Almost by accident in 1968 I found myself in the peaceful paradise of Swat State in Pakistan. I had no idea that this was the fabled “Urgyen” of Tibetan legend, but I did realise that this was where I wanted to live. By 1973, I’d built a house there and made it my home. The following is my account of how I came to embark upon the journey of self-discovery that would include meeting His Holiness the Dalai Lama and culminate in life-changing events.
After studying accountancy, in 1965, inspired by my lifelong friend Kevin Rigby, I decided to take what might now be called an open-ended ‘gap year’ heading overland to India. We hitchhiked overland, eventually reaching Varanasi on the Ganges River by mid-1967 and exploring northern India.
We were not on a shoestring budget as we wore rubber flip-flops, neither could we be described as back-packers since we carried our meagre possessions in a shoulder bag. Nor could we be labelled ‘hippies’ because this term hadn’t even been invented yet! We were refugees and escapees from materialist society, inspired by the Beats, would-be Beatniks; intrepid travellers ‘on the road’ with no real end in view, and no plan to return.
After many a curious diversion on the way, back and forth, sometimes travelling alone, sometimes split up by fate as in Austria, meeting up again by pure chance in Teheran’s main bazaar six months later, only late in 1967 did we ever stop. We spent the winter in meditation huts on the banks of the holy River Ganges near Bijnor, Uttar Pradesh, where we studied a large pile of books on the religions of India. Eventually, after following the Ganges down to stay in Varanasi we went our separate ways again. With the hot season of 1968 approaching I felt drawn by the cooler air of the Himalayas in the north. Influenced by the changing attitudes of Indians who had become less accommodating and sometimes openly hostile towards the burgeoning flood of more extreme western hippies now on their trail to Kathmandu, I then took the decision to quit India in the opposite direction and ‘escape to Pakistan’ in solitude. Having heard talk of beautiful valleys in Pakistan’s northern areas I crossed the border to Lahore and set off to walk across its hills and valleys, vaguely aiming for the high mountains and the cool air of Chitral in the far northwest to ‘chill out’.
After several weeks of walking over the mountain ranges towards Chitral, I was tramping through the beautiful pine forests of Ayubia in the Murree Hills when I was kindly invited for dinner and to stay the night by some Pashtoons working at a small government silkworm project. They told me that a huge dam was to be built on the Indus River at Tarbela, a few valleys to the west. On learning of my accountancy training and concerned about my lack of means, they insisted I applied for a job there and kindly wrote a letter of introduction to their village chairman, a Mr Rafiq Khan. He was not only the Chief Camp Commandant of the entire dam site but also married to a cousin of the then President of Pakistan, Mohammad Ayub Khan and a very helpful person. I did not expect to find a job but as Khan’s village, Dragri, was on my route, when I reached the area I dropped in to meet him.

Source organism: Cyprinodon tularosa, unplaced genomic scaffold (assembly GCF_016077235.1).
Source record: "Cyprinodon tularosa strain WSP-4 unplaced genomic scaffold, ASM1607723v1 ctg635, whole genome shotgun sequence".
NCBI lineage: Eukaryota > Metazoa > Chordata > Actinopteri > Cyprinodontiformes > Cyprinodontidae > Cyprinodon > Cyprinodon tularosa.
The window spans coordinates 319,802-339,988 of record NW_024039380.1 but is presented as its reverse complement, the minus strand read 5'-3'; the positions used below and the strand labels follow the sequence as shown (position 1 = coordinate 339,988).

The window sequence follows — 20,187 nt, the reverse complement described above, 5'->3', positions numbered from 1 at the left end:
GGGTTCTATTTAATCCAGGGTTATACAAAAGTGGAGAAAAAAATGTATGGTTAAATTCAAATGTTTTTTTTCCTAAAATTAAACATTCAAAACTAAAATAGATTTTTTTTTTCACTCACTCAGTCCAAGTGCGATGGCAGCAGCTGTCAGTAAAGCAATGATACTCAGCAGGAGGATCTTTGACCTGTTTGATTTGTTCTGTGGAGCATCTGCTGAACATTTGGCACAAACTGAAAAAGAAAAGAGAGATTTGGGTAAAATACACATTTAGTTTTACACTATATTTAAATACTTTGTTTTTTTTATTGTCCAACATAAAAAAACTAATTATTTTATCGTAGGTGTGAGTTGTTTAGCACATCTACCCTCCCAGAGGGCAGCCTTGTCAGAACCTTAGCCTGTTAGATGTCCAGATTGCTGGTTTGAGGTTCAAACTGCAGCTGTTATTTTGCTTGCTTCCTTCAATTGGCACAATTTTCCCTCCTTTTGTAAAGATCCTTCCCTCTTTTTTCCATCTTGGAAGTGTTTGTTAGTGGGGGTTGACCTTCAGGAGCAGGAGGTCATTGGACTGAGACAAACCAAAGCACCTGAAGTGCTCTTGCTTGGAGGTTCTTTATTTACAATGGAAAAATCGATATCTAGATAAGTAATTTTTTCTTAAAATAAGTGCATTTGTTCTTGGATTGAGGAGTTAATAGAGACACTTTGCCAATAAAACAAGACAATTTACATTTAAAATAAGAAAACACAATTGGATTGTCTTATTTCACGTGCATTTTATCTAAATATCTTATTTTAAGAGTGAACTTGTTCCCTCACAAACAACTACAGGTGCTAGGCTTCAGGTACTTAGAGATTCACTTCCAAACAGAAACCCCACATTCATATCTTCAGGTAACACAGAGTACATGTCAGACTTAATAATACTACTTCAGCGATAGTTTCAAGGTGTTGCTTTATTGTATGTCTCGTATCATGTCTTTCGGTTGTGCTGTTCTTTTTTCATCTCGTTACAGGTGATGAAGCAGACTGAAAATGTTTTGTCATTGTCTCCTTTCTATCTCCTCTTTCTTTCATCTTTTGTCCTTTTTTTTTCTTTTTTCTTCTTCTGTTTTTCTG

The diminutive Rafiq Khan was, indeed, very kind and helpful. He was seated under a vast banyan tree holding an evening jirga or council with bearded tribal elders seated all around the village square. When my letter was passed to him by an attendant he interrupted proceedings to welcome me. Wearing spectacles, a moustache and a flowing turban, he read the note, sat me next to him and called for food. He commented that my timing was good because a European consortium had just signed the contract to build Tarbela dam, one of the biggest in the world and the first expats were flying in. They were under him, he said, and he would tell them to give me a job. No problem. Then my rice and curry was served, he excused himself and continued with the discussions of the jirga.
Next day he took me to Tarbela in his jeep, where the mighty Indus valley opened up between the foothills and the river debouched onto the Attock plain. He installed me in a large marquee on the riverbank, used by gauge-readers who checked the river levels. Then he took me to the European consortium’s office which was in a wooden shed and introduced me to the Managing Director, who was an Italian. To my great surprise I was given a job on the spot, with the salary I demanded, but they had no accommodation or office space for me yet so I was told to come back in three weeks time to start. Continue reading ‘A Wanderer in Ugyen, Land of Guru Rinpoche.’